Several tools are available to help your team manage their mental health, including everything from therapy to coaching. It really depends on the type of mental health support you want to provide. Just remember: you have to be able to offer support in every location where you have employees.
Some key global providers of mental health services include:
LifeWorks: Human resources company LifeWorks now offers health and mental health support in more than 170 countries.
Ginger: Ginger partners with employers to offer mental health care to employees, including therapy, psychiatry, and coaching.
Lyra Health: Lyra Health works with organizations to provide mental health services, offering access to a large network of providers, both in person and online.
BetterUp: BetterUp is a coaching service that allows employees to set goals and reach them as a form of development.
Calm: Calm is a mindfulness app that allows your employees to listen to audio for meditation, sleep, relaxation, and self improvement. The app’s audio library offers several meditations that help workers de-stress and relax.
Bravely: Bravely is an app that tracks the progress users have made between therapy sessions.
TalkSpace: TalkSpace is a therapy app that pairs employees with mental health providers in their area. Therapy is conducted through the application both via voice and via chat.
OpenMinded: An organization founded to transform the way we deal with mental health.
Hummingly: Based on a popular card game, Hummingly helps gamify mental health with games and cards that help players get through crises.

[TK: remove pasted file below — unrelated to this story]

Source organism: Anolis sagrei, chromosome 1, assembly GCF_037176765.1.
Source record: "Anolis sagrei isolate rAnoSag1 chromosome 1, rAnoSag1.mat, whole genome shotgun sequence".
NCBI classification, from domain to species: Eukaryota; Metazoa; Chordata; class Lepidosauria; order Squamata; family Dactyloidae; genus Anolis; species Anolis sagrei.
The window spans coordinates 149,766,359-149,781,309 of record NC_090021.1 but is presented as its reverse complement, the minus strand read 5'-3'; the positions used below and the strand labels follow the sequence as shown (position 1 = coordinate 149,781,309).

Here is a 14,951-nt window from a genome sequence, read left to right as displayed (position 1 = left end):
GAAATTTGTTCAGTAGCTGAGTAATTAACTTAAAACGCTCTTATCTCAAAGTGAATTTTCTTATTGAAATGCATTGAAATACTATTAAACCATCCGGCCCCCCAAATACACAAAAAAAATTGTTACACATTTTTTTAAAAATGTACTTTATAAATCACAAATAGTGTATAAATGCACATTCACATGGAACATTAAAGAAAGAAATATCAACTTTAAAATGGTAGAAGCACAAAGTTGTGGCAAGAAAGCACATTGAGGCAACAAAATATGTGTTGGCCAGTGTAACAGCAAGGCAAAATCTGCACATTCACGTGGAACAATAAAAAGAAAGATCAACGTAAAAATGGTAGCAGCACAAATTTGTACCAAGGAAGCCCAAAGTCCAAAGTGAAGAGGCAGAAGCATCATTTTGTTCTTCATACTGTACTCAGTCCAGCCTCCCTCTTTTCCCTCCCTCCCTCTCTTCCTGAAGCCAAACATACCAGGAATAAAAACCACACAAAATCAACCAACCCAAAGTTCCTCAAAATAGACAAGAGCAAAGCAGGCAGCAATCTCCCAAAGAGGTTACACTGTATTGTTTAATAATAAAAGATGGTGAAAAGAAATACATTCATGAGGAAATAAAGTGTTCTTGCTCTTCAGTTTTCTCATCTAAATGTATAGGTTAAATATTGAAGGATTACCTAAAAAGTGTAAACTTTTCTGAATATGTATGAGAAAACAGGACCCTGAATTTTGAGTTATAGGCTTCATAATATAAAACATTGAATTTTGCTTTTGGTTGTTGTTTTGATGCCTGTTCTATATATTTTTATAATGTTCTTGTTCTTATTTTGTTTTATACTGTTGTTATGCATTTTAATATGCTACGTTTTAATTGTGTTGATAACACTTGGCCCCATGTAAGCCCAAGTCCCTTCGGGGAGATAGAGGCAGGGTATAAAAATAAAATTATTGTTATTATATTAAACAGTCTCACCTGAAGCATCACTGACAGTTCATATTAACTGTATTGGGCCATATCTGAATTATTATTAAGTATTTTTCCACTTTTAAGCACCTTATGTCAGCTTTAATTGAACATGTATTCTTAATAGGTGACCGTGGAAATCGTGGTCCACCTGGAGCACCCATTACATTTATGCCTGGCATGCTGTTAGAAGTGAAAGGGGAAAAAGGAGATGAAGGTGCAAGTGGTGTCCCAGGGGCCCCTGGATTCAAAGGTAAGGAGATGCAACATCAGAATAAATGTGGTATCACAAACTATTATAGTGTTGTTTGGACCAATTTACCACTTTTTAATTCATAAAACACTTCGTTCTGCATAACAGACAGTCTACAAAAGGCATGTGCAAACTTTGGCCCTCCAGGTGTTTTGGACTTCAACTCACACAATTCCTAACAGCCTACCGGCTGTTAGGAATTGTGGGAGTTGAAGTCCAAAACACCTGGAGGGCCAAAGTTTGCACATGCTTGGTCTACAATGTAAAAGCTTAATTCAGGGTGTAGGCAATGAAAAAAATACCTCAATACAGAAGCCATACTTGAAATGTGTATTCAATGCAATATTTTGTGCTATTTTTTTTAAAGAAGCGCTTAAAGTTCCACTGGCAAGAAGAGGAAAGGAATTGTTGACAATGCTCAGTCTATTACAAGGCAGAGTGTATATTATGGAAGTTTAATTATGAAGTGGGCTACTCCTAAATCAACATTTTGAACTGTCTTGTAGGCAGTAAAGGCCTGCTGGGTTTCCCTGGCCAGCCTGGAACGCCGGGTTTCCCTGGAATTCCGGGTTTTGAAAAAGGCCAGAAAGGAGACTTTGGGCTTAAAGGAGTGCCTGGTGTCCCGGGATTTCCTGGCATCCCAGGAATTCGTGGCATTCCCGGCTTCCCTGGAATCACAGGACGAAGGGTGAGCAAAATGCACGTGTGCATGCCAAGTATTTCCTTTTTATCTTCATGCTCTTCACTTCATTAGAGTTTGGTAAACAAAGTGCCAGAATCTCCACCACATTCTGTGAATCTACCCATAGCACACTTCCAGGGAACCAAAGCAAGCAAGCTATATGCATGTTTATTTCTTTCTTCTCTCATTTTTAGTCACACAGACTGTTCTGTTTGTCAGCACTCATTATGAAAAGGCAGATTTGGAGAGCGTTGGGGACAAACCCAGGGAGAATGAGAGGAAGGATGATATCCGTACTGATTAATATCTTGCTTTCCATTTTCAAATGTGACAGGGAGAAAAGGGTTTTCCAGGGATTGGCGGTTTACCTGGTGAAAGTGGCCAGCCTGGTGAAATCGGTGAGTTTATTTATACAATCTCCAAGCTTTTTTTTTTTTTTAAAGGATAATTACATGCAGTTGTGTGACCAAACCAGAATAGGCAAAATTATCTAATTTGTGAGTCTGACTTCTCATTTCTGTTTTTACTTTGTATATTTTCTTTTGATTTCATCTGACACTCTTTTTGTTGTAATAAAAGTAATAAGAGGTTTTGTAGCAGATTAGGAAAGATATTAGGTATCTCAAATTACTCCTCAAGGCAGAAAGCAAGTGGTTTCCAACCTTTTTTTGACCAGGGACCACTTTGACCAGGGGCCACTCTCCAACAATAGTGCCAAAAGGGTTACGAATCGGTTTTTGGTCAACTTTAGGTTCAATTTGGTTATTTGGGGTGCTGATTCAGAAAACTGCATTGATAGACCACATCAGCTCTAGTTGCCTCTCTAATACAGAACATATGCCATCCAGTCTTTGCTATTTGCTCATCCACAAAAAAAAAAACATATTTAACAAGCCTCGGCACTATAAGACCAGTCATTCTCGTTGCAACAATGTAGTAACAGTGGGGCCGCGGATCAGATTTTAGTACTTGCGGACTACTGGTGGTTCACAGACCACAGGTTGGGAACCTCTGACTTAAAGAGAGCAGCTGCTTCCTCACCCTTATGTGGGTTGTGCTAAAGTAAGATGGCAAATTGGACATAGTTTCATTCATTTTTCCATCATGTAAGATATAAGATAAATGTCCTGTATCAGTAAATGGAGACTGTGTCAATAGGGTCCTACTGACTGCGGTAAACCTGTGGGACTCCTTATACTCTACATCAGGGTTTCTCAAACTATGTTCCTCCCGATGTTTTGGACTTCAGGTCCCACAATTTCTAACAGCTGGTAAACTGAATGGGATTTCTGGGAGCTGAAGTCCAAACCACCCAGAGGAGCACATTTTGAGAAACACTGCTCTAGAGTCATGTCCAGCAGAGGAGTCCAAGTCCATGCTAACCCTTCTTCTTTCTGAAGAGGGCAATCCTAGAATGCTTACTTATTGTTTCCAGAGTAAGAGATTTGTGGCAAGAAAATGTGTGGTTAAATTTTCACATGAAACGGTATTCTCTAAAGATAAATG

SonderMind: A therapy platform in the U.S. that matches users with therapists, either in person or online.
Clearhead: A New Zealand-based therapy app that pairs users with therapists.
MyTherapist: A digital therapy platform and the largest app for mental health in China.
The Contentment Foundation: A mental health program for schools.
Sanctus.io : A coaching and mental well-being app.
Mental health support starts at the top, but it may not always be easy to get the top brass on board with starting a mental health program.
When talking to company leaders about setting up a mental health program for team members, it may help to point to the bottom line. According to the UK-based Mental Health Foundation,mental health support in the workplace can save UK businesses up to £8 billion per year.
J.D. Alex at Stripe agrees.
Leaders must be willing to openly admit that burnout and mental health issues are a real occurrence even for our top level leadership including CEOs. By showing team members that leaders are open to and willing to admit mental health awareness is a top priority for them, others will be less hesitant to do the same.
You may also want to talk about the reaction of employees to mental health initiatives. When you provide mental health care and encourage your team to use it, they know your organization values their well-being and their health. When employees know their company is loyal to them, they are more likely to be loyal to the company.
It may seem difficult to measure the success of something as personal as a mental health program, but you can’t manage what you can’t measure. In fact, monitoring the health and wellbeing of the workforce has become a trend in the last couple of years. So how can you manage your program without being intrusive?